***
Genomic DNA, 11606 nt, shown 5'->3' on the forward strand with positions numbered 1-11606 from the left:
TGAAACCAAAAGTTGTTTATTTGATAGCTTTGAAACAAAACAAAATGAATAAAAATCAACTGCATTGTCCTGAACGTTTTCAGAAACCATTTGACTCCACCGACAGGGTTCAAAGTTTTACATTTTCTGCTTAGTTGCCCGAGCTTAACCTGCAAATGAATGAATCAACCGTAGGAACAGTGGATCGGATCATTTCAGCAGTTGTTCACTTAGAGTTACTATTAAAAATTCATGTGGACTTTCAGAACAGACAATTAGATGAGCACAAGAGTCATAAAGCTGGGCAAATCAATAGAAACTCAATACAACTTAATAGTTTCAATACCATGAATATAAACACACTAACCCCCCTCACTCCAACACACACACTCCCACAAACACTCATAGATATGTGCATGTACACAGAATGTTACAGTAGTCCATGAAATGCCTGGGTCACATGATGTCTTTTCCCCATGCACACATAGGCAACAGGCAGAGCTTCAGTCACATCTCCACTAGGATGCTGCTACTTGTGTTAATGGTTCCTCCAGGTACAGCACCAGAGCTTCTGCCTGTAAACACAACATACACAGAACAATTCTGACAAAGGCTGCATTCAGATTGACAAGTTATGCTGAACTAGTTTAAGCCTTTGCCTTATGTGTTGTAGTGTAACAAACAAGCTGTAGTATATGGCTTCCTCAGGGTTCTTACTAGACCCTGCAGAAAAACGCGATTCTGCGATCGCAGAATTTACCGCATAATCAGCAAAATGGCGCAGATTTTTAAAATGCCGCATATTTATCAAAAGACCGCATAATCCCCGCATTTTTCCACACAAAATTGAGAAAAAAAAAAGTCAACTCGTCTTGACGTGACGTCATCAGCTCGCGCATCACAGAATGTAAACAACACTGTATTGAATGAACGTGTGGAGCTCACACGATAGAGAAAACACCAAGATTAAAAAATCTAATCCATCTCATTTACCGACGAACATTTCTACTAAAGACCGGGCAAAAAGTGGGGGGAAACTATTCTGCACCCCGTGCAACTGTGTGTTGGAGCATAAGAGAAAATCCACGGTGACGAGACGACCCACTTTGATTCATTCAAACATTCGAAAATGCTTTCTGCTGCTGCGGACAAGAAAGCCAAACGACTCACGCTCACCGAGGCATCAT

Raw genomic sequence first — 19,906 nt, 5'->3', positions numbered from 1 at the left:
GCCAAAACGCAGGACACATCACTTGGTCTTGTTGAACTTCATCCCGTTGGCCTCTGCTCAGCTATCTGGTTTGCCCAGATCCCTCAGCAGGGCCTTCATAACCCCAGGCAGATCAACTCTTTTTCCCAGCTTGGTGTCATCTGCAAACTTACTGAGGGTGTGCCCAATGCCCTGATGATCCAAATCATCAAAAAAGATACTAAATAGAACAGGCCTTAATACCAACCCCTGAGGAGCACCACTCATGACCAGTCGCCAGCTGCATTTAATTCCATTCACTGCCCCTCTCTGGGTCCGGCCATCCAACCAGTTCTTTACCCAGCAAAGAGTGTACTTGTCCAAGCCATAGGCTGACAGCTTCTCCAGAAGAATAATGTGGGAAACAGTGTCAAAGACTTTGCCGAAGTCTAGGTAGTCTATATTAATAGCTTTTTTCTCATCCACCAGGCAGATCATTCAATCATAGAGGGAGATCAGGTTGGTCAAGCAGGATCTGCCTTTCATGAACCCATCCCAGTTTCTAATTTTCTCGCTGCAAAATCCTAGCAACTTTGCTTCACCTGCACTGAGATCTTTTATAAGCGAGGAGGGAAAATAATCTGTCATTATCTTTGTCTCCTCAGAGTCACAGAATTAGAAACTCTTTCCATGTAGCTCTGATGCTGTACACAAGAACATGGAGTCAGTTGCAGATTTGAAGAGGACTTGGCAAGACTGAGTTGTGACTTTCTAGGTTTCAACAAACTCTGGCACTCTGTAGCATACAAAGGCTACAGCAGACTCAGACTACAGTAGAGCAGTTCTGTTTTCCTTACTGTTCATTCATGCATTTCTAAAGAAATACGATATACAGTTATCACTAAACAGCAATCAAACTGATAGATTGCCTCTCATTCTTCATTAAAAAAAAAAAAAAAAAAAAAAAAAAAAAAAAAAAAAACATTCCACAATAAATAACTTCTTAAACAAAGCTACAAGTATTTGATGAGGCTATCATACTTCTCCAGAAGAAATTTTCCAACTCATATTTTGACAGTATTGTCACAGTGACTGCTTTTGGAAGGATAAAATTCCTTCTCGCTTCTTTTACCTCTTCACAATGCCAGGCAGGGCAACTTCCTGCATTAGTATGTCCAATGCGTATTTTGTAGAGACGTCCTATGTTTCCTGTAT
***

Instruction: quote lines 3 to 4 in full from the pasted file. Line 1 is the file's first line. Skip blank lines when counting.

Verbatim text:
Raw genomic sequence first — 19,906 nt, 5'->3', positions numbered from 1 at the left:
GCCAAAACGCAGGACACATCACTTGGTCTTGTTGAACTTCATCCCGTTGGCCTCTGCTCAGCTATCTGGTTTGCCCAGATCCCTCAGCAGGGCCTTCATAACCCCAGGCAGATCAACTCTTTTTCCCAGCTTGGTGTCATCTGCAAACTTACTGAGGGTGTGCCCAATGCCCTGATGATCCAAATCATCAAAAAAGATACTAAATAGAACAGGCCTTAATACCAACCCCTGAGGAGCACCACTCATGACCAGTCGCCAGCTGCATTTAATTCCATTCACTGCCCCTCTCTGGGTCCGGCCATCCAACCAGTTCTTTACCCAGCAAAGAGTGTACTTGTCCAAGCCATAGGCTGACAGCTTCTCCAGAAGAATAATGTGGGAAACAGTGTCAAAGACTTTGCCGAAGTCTAGGTAGTCTATATTAATAGCTTTTTTCTCATCCACCAGGCAGATCATTCAATCATAGAGGGAGATCAGGTTGGTCAAGCAGGATCTGCCTTTCATGAACCCATCCCAGTTTCTAATTTTCTCGCTGCAAAATCCTAGCAACTTTGCTTCACCTGCACTGAGATCTTTTATAAGCGAGGAGGGAAAATAATCTGTCATTATCTTTGTCTCCTCAGAGTCACAGAATTAGAAACTCTTTCCATGTAGCTCTGATGCTGTACACAAGAACATGGAGTCAGTTGCAGATTTGAAGAGGACTTGGCAAGACTGAGTTGTGACTTTCTAGGTTTCAACAAACTCTGGCACTCTGTAGCATACAAAGGCTACAGCAGACTCAGACTACAGTAGAGCAGTTCTGTTTTCCTTACTGTTCATTCATGCATTTCTAAAGAAATACGATATACAGTTATCACTAAACAGCAATCAAACTGATAGATTGCCTCTCATTCTTCATTAAAAAAAAAAAAAAAAAAAAAAAAAAAAAAAAAAAAAACATTCCACAATAAATAACTTCTTAAACAAAGCTACAAGTATTTGATGAGGCTATCATACTTCTCCAGAAGAAATTTTCCAACTCATATTTTGACAGTATTGTCACAGTGACTGCTTTTGGAAGGATAAAATTCCTTCTCGCTTCTTTTACCTCTTCACAATGCCAGGCAGGGCAACTTCCTGCATTAGTATGTCCAATGCGTATTTTGTAGAGACGTCCTATGTTTCCTGTAT